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Cell Microbiol. 2005 Jul;7(7):969-79.

The Francisella tularensis pathogenicity island protein IglC and its regulator MglA are essential for modulating phagosome biogenesis and subsequent bacterial escape into the cytoplasm.

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1
Department of Microbiology and Immunology, Room 316, University of Louisville College of Medicine, 319 Abraham Flexner Way 55A, Louisville, KY 40202, USA.

Abstract

The Francisella tularensis subsp. novicida-containing phagosome (FCP) matures into a late endosome-like stage that acquires the late endosomal marker LAMP-2 but does not fuse to lysosomes, for the first few hours after bacterial entry. This modulation in phagosome biogenesis is followed by disruption of the phagosome and bacterial escape into the cytoplasm where they replicate. Here we examined the role of the Francisella pathogenicity island (FPI) protein IglC and its regulator MglA in the intracellular fate of F. tularensis subsp. novicida within human macrophages. We show that F. tularensis mglA and iglC mutant strains are defective for survival and replication within U937 macrophages and human monocyte-derived macrophages (hMDMs). The defect in intracellular replication of both mutants is associated with a defect in disruption of the phagosome and failure to escape into the cytoplasm. Approximately, 80-90% of the mglA and iglC mutants containing phagosomes acquire the late endosomal/lysosomal marker LAMP-2 similar to the wild-type (WT) strain. Phagosomes harbouring the mglA or iglC mutants acquire the lysosomal enzyme Cathepsin D, which is excluded from the phagosomes harbouring the WT strain. In hMDMs in which the lysosomes are preloaded with BSA-gold or Texas Red Ovalbumin, phagosomes harbouring the mglA or the iglC mutants acquire both lysosomal tracers. We conclude that the FPI protein IglC and its regulator MglA are essential for modulating phagosome biogenesis and subsequent bacterial escape into the cytoplasm. Therefore, acquisition of the FPI, within which iglC is contained, is essential for the pathogenic evolution of F. tularensis to evade lysosomal fusion within human macrophages and cause tularemia. This is the first example of specific virulence factors of F. tularensis that are essential for evasion of fusion of the FCP to lysosomes.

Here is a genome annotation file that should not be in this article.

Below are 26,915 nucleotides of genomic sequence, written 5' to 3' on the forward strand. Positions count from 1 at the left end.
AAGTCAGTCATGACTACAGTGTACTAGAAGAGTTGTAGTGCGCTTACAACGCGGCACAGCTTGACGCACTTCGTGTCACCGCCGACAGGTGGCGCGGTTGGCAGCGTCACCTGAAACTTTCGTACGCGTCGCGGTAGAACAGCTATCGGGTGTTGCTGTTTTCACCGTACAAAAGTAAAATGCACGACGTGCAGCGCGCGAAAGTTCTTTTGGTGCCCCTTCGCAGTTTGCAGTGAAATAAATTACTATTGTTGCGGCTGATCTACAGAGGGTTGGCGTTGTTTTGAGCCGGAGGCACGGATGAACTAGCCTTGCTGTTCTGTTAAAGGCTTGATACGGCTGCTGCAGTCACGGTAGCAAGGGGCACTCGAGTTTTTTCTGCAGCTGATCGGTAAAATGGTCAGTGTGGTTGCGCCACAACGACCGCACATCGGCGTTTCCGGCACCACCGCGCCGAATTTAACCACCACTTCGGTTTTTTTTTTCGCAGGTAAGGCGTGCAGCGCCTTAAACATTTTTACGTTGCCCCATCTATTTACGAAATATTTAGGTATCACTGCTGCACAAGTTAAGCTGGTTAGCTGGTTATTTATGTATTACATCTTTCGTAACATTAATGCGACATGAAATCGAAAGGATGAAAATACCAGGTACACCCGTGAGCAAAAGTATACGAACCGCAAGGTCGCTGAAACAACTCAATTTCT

[Indexed for MEDLINE]

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